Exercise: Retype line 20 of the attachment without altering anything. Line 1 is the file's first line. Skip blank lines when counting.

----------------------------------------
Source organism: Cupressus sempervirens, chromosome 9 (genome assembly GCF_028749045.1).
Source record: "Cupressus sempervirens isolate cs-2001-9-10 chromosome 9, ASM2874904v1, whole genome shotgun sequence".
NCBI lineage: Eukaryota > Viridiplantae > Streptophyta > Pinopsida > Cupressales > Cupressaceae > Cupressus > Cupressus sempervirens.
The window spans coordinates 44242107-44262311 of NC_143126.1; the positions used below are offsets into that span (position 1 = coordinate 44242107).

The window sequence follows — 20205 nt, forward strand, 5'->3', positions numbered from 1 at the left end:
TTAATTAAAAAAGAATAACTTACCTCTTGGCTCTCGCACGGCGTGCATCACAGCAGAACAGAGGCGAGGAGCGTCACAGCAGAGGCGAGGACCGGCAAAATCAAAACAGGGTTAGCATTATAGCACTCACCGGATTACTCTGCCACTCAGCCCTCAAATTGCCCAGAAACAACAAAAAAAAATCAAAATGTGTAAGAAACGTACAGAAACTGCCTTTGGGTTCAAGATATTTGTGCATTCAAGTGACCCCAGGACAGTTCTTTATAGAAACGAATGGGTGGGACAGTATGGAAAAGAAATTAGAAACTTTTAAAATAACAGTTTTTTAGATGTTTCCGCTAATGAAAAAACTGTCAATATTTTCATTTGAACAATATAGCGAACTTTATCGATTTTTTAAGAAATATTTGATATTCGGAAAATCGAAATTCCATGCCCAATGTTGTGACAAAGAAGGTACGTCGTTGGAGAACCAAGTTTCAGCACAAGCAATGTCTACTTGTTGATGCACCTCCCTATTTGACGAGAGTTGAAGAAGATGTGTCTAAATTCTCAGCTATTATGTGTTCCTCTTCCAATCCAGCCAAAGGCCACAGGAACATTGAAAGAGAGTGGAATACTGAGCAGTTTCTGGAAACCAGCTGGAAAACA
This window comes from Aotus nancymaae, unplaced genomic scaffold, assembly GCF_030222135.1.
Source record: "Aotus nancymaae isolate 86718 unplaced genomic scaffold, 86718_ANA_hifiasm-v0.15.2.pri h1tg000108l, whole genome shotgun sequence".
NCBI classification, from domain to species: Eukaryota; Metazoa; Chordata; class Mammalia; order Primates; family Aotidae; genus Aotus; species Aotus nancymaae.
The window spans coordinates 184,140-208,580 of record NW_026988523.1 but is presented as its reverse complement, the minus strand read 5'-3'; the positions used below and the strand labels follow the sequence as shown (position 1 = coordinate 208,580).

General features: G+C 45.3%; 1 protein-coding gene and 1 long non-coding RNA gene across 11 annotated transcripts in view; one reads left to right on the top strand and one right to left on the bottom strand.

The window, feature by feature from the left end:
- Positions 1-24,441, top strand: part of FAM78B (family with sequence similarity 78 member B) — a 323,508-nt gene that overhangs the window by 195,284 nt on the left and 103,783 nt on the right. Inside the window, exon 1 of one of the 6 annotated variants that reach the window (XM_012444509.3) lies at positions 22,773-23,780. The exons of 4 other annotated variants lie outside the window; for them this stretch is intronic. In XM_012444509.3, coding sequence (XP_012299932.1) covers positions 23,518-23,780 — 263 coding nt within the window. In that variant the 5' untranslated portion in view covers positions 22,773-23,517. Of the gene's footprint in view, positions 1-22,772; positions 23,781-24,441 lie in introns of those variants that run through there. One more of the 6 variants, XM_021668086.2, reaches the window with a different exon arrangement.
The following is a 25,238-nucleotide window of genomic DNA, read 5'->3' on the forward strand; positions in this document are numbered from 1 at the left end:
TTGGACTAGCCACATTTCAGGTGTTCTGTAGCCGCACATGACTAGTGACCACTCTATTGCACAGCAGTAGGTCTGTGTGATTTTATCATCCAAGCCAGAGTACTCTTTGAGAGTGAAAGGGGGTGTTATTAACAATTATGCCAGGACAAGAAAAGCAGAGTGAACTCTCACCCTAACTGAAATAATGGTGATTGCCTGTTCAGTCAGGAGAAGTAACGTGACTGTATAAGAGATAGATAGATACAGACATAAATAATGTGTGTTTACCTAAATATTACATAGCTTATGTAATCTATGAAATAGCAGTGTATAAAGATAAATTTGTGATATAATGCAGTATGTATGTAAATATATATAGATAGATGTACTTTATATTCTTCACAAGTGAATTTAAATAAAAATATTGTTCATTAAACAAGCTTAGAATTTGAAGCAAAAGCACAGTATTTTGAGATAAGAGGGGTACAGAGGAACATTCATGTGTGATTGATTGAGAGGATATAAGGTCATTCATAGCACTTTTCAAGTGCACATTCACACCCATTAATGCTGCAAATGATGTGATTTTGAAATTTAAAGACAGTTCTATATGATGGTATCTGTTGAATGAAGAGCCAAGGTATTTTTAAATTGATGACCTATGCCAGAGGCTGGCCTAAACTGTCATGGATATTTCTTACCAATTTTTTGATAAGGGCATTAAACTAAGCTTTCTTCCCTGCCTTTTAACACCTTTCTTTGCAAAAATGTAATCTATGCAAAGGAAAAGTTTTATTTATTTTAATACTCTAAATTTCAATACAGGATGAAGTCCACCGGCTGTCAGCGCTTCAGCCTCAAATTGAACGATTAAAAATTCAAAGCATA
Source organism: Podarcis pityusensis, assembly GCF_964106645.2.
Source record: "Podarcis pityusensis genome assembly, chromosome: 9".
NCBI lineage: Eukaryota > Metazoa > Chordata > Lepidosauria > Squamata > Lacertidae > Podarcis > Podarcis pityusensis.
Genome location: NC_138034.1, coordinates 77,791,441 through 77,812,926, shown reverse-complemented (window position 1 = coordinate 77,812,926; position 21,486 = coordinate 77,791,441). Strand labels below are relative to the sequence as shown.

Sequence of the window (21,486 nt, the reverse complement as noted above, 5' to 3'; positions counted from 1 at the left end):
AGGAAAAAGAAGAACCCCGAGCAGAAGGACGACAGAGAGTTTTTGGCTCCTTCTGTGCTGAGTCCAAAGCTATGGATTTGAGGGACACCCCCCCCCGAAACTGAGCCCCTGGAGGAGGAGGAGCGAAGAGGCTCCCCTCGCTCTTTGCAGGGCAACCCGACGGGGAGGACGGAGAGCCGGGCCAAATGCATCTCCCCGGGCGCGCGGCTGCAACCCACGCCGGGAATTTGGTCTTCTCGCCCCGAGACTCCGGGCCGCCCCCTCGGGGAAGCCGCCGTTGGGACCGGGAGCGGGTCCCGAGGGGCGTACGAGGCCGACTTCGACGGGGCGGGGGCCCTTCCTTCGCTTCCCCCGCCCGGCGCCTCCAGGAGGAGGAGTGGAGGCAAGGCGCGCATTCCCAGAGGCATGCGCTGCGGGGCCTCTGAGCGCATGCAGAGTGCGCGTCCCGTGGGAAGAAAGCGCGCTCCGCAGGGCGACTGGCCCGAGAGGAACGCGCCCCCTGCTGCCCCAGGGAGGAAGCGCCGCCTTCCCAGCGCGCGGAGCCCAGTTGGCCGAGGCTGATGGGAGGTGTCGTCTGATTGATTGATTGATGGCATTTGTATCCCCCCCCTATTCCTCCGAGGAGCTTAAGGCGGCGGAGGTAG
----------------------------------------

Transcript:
Sequence of the window (21,486 nt, the reverse complement as noted above, 5' to 3'; positions counted from 1 at the left end):